Ed: Oh, water. Yes. That's always a problem. Well, as you know everybody who's picked up a newspaper this year knows there's practically no water in Lake Powell in Lake Mead. We've had so many consecutive below-average moisture years that the ground is dried out. Even when we do have a good year that water, instead of going into the rivers, it just doesn't make it there. It gets soaked up by the dry ground. As of right now, this is about an average moisture winter for Western Colorado. I don't think it's going to help with the overall water situation.
We're always panicked about wildfires around here. That's a bigger issue.
Kim: Are you going to be in the path of any of this? Basically, west of the Missouri River, they're saying is serious drought. That puts you pretty close to being fires and not enough water and everything else. Are you looking at that being a problem? The next question is if I'm living someplace where I'm in the path of a possible fire, what the heck do I do?
Ed: I don't know. I stay up and worry about it. I actually woke up about two nights ago and I couldn't go back to sleep because I was thinking about, "What the hell am I going to do if a big fire is on the dry hillside unirrigated behind me and the wind's blowing 80 miles an hour." Those 14 firefighters that get killed in, I guess it was 1994, that was just right down the road. I saw that thing blow up. It's a huge problem here. Now, and it's even a health problem because fires were burning. We had fires to the east and the west big fires two summers ago.
It was very unhealthy. I don't know how bad it was for the bees, but it was not pleasant for human beings to breathe.
Kim: I just have a question for Ed about the ApiLife Var that's the way for one, correct? The camper, menthol, and thymol product comes in the wafer?
Ed: Yes. I think so. I don't think it's a-- Kim might have to help me out here. I thought it was a script.
Kim: No, it comes in a wafer. You break them up and you put one in each corner of the colony. As an inspector, I saw people put that on plastic frames and the direction say not to use it on plastic frames because it melts them and I witnessed that firsthand. You might just wanted to let you know if you hadn't read that yet that if you have plastic frames, you're not supposed to use it on plastic frames there some reactions with it. It's interesting--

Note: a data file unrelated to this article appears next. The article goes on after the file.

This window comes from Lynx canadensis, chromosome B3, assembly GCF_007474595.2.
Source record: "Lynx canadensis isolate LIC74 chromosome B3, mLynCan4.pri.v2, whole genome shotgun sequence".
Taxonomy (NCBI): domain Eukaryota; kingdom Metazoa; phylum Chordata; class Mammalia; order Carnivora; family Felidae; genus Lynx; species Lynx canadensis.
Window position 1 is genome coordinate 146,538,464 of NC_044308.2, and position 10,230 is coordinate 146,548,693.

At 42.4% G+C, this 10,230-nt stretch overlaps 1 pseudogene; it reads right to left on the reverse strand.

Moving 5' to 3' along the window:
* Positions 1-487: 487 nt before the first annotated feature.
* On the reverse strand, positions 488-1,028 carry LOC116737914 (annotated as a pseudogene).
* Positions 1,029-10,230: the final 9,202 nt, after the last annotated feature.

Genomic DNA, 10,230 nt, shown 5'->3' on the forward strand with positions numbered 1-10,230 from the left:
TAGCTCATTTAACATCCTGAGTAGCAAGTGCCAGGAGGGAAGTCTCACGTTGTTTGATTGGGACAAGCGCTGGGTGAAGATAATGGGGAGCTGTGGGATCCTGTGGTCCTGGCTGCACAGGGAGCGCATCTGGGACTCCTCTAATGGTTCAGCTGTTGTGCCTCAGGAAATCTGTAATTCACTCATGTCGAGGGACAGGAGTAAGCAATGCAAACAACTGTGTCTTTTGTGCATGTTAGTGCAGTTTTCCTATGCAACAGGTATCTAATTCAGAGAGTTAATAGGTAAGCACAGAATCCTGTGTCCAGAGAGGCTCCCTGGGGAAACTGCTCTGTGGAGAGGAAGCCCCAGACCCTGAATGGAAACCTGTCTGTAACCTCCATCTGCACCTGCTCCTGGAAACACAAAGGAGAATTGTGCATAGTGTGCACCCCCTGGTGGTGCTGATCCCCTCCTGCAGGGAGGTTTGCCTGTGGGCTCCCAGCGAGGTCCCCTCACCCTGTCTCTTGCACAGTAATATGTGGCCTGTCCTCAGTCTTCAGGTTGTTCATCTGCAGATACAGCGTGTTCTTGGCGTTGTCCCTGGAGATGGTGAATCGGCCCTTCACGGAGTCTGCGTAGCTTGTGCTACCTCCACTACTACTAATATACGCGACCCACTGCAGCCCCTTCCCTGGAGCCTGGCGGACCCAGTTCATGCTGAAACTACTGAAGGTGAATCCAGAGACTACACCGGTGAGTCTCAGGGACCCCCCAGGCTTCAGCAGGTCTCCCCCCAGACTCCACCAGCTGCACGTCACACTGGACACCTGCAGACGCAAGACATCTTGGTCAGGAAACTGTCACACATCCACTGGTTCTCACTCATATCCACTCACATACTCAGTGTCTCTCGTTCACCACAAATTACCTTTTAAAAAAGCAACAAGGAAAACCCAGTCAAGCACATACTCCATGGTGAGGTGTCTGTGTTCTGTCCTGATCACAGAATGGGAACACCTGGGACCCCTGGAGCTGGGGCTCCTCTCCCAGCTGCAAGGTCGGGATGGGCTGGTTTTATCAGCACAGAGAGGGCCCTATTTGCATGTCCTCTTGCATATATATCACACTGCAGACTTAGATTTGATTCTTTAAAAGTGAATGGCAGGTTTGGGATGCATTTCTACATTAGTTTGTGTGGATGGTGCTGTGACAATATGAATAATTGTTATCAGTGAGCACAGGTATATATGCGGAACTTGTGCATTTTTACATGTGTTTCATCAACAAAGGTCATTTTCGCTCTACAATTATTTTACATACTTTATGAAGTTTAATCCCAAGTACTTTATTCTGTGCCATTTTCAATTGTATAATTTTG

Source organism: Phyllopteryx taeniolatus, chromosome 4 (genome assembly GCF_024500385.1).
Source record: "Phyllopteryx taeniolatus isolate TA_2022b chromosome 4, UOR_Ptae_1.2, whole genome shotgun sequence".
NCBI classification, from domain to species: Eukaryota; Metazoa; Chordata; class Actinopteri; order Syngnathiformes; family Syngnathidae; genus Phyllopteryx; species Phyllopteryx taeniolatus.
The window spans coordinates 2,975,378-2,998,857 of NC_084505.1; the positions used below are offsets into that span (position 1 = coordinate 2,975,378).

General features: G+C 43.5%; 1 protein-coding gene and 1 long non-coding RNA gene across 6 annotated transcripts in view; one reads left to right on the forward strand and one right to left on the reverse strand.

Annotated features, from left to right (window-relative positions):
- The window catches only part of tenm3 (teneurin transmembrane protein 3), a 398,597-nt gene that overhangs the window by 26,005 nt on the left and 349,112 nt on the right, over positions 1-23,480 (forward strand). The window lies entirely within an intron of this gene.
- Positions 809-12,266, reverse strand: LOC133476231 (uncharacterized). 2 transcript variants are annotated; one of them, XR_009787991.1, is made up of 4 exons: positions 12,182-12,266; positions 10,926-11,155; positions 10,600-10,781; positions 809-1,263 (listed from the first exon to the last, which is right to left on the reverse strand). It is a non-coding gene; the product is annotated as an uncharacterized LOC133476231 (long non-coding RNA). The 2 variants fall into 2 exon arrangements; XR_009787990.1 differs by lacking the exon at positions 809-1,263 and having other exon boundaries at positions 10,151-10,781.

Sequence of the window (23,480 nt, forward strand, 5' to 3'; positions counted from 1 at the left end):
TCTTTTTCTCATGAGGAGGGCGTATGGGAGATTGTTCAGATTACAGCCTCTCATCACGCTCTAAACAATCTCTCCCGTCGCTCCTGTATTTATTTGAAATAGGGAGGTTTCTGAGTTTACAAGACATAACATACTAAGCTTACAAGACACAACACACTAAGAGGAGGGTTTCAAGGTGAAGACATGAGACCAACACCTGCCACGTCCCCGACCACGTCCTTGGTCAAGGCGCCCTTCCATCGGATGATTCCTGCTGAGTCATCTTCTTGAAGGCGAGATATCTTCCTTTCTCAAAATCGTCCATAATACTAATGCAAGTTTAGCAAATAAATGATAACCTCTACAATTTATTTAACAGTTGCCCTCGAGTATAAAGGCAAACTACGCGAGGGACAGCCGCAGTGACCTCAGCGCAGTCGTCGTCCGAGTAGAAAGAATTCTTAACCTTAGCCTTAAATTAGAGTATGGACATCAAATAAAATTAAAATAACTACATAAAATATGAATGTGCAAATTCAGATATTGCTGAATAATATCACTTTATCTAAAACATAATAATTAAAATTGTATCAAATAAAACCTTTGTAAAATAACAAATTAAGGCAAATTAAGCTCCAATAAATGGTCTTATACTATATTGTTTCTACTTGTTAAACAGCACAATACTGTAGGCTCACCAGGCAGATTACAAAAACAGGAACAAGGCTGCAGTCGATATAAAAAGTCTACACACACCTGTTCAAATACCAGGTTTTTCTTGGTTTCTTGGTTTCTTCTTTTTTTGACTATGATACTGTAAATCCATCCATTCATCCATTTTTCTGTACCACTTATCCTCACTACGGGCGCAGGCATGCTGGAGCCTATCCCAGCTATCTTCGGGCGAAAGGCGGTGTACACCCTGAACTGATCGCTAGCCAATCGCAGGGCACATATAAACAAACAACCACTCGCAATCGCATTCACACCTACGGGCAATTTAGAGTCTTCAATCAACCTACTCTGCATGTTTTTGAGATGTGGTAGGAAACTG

Ed: I've got enough of them that he probably rained on my parade there, Tracy.
Kim: No, I'm well, I'm sorry. What, trying to rain on your parade about using it. I remember finding colonies when I was inspecting where people had used that and hadn't fully read the directions and found those wafers into the plastic frames. That was 10 years ago maybe things have changed between now and then.
Jeff: Thanks a lot, Tracy appreciate the feedback. Anybody, our listeners, if you want to pick up any great miticide products for your varroa treatments this year, you can check that out at our sponsor coming up Betterbee.
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Jeff: All right, everybody. We're going to get back in that bus and head further east and to Ohio near Youngstown. If I recall, right. Tracy Alarcon. Thanks for joining us again.
Tracy Alarcon: That's correct. I live about halfway between Akron and Youngstown in Northeast, Ohio. I just live on a couple of miles, south of Interstate 76. It's been an interesting year. As far as our fall harvest, we had a good amount of rain in June, which usually means we'll have a pretty good goldenrod flow but in my area I basically had none. When I remember listening or talking about our last podcast, I was halfway through the season and the bees brought in enough for them to overwinter on.
They didn't bring in any surplus. I was very disappointed because we had a great, great spring honey flow, and like I said, we had plenty of rain early, but I didn't get any goldenrod. I am but people that are north of me, north of 76 and north of the turnpike in 80 on the turnpike, which is route 80, they said they Raed in the goldenrod. They get a lot more rain up there consistently with the weather, from the great lakes. They get a lot more rain showers up there. Winter, I'm not laughing at Paul, I guess I'm laughing with Paul, but his description is our typical normal winter.